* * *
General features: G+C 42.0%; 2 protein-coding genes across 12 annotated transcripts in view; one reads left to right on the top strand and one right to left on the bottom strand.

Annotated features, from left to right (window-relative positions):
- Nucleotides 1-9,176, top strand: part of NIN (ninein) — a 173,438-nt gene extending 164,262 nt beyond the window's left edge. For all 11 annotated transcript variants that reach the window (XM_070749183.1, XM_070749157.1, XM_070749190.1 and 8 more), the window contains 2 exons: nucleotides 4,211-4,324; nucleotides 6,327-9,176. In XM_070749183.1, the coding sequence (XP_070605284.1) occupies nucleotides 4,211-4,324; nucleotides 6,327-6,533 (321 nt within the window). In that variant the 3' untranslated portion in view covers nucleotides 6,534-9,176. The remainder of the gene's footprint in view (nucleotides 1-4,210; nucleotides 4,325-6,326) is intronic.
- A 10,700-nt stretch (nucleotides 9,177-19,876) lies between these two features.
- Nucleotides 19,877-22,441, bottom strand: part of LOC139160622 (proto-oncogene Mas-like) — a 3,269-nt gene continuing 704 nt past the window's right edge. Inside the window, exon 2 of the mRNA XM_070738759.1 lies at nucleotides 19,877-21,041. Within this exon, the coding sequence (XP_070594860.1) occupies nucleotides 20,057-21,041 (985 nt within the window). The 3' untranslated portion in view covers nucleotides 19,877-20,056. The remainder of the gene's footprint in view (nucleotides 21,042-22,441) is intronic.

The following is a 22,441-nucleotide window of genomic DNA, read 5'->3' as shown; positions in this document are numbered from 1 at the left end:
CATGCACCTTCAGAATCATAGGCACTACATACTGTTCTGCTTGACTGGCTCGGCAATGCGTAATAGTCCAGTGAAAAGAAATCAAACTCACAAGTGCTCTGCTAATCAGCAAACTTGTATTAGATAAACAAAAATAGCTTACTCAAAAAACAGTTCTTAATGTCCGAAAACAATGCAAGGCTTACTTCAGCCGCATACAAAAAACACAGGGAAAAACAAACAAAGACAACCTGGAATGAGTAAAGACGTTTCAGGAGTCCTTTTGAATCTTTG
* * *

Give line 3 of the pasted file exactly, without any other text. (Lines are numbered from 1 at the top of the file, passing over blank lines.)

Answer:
- Nucleotides 1-9,176, top strand: part of NIN (ninein) — a 173,438-nt gene extending 164,262 nt beyond the window's left edge. For all 11 annotated transcript variants that reach the window (XM_070749183.1, XM_070749157.1, XM_070749190.1 and 8 more), the window contains 2 exons: nucleotides 4,211-4,324; nucleotides 6,327-9,176. In XM_070749183.1, the coding sequence (XP_070605284.1) occupies nucleotides 4,211-4,324; nucleotides 6,327-6,533 (321 nt within the window). In that variant the 3' untranslated portion in view covers nucleotides 6,534-9,176. The remainder of the gene's footprint in view (nucleotides 1-4,210; nucleotides 4,325-6,326) is intronic.